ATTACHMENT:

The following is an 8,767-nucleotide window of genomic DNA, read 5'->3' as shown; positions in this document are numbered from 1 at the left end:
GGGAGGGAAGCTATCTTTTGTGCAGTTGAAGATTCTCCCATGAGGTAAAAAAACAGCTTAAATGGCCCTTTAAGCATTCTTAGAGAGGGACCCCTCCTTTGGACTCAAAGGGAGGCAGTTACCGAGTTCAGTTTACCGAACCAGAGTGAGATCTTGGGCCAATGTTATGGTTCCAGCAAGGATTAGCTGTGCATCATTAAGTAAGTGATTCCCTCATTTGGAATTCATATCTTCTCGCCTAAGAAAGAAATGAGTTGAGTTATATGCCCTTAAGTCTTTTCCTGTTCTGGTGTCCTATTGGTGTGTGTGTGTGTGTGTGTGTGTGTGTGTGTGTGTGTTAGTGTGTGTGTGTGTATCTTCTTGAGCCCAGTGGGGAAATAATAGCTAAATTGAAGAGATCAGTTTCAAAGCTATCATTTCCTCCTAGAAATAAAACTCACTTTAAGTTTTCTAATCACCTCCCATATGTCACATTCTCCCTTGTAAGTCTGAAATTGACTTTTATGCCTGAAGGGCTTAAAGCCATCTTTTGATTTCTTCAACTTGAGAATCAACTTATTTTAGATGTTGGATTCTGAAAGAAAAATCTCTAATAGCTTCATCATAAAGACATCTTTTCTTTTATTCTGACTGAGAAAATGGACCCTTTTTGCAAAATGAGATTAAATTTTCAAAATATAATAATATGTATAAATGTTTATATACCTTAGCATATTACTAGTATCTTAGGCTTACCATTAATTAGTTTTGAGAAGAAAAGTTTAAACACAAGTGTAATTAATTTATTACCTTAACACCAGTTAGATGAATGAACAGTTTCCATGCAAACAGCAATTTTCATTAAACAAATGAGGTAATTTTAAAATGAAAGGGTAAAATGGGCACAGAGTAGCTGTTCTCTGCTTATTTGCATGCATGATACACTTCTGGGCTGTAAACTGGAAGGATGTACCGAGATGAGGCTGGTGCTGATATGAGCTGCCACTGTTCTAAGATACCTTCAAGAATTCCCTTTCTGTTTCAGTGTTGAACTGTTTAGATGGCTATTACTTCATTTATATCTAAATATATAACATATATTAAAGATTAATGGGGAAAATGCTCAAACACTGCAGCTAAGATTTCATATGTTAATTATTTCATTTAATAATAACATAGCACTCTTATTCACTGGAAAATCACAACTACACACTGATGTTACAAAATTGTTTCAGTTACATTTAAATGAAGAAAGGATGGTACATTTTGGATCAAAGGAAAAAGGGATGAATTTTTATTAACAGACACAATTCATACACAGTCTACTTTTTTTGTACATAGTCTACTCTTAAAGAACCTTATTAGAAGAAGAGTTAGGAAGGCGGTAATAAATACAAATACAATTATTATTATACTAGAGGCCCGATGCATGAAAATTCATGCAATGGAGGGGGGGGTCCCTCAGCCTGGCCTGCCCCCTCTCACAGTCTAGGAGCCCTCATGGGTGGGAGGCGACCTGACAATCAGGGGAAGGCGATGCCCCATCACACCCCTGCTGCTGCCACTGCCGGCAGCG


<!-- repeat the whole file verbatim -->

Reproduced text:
The following is an 8,767-nucleotide window of genomic DNA, read 5'->3' as shown; positions in this document are numbered from 1 at the left end:
GGGAGGGAAGCTATCTTTTGTGCAGTTGAAGATTCTCCCATGAGGTAAAAAAACAGCTTAAATGGCCCTTTAAGCATTCTTAGAGAGGGACCCCTCCTTTGGACTCAAAGGGAGGCAGTTACCGAGTTCAGTTTACCGAACCAGAGTGAGATCTTGGGCCAATGTTATGGTTCCAGCAAGGATTAGCTGTGCATCATTAAGTAAGTGATTCCCTCATTTGGAATTCATATCTTCTCGCCTAAGAAAGAAATGAGTTGAGTTATATGCCCTTAAGTCTTTTCCTGTTCTGGTGTCCTATTGGTGTGTGTGTGTGTGTGTGTGTGTGTGTGTGTGTGTGTTAGTGTGTGTGTGTGTATCTTCTTGAGCCCAGTGGGGAAATAATAGCTAAATTGAAGAGATCAGTTTCAAAGCTATCATTTCCTCCTAGAAATAAAACTCACTTTAAGTTTTCTAATCACCTCCCATATGTCACATTCTCCCTTGTAAGTCTGAAATTGACTTTTATGCCTGAAGGGCTTAAAGCCATCTTTTGATTTCTTCAACTTGAGAATCAACTTATTTTAGATGTTGGATTCTGAAAGAAAAATCTCTAATAGCTTCATCATAAAGACATCTTTTCTTTTATTCTGACTGAGAAAATGGACCCTTTTTGCAAAATGAGATTAAATTTTCAAAATATAATAATATGTATAAATGTTTATATACCTTAGCATATTACTAGTATCTTAGGCTTACCATTAATTAGTTTTGAGAAGAAAAGTTTAAACACAAGTGTAATTAATTTATTACCTTAACACCAGTTAGATGAATGAACAGTTTCCATGCAAACAGCAATTTTCATTAAACAAATGAGGTAATTTTAAAATGAAAGGGTAAAATGGGCACAGAGTAGCTGTTCTCTGCTTATTTGCATGCATGATACACTTCTGGGCTGTAAACTGGAAGGATGTACCGAGATGAGGCTGGTGCTGATATGAGCTGCCACTGTTCTAAGATACCTTCAAGAATTCCCTTTCTGTTTCAGTGTTGAACTGTTTAGATGGCTATTACTTCATTTATATCTAAATATATAACATATATTAAAGATTAATGGGGAAAATGCTCAAACACTGCAGCTAAGATTTCATATGTTAATTATTTCATTTAATAATAACATAGCACTCTTATTCACTGGAAAATCACAACTACACACTGATGTTACAAAATTGTTTCAGTTACATTTAAATGAAGAAAGGATGGTACATTTTGGATCAAAGGAAAAAGGGATGAATTTTTATTAACAGACACAATTCATACACAGTCTACTTTTTTTGTACATAGTCTACTCTTAAAGAACCTTATTAGAAGAAGAGTTAGGAAGGCGGTAATAAATACAAATACAATTATTATTATACTAGAGGCCCGATGCATGAAAATTCATGCAATGGAGGGGGGGGTCCCTCAGCCTGGCCTGCCCCCTCTCACAGTCTAGGAGCCCTCATGGGTGGGAGGCGACCTGACAATCAGGGGAAGGCGATGCCCCATCACACCCCTGCTGCTGCCACTGCCGGCAGCG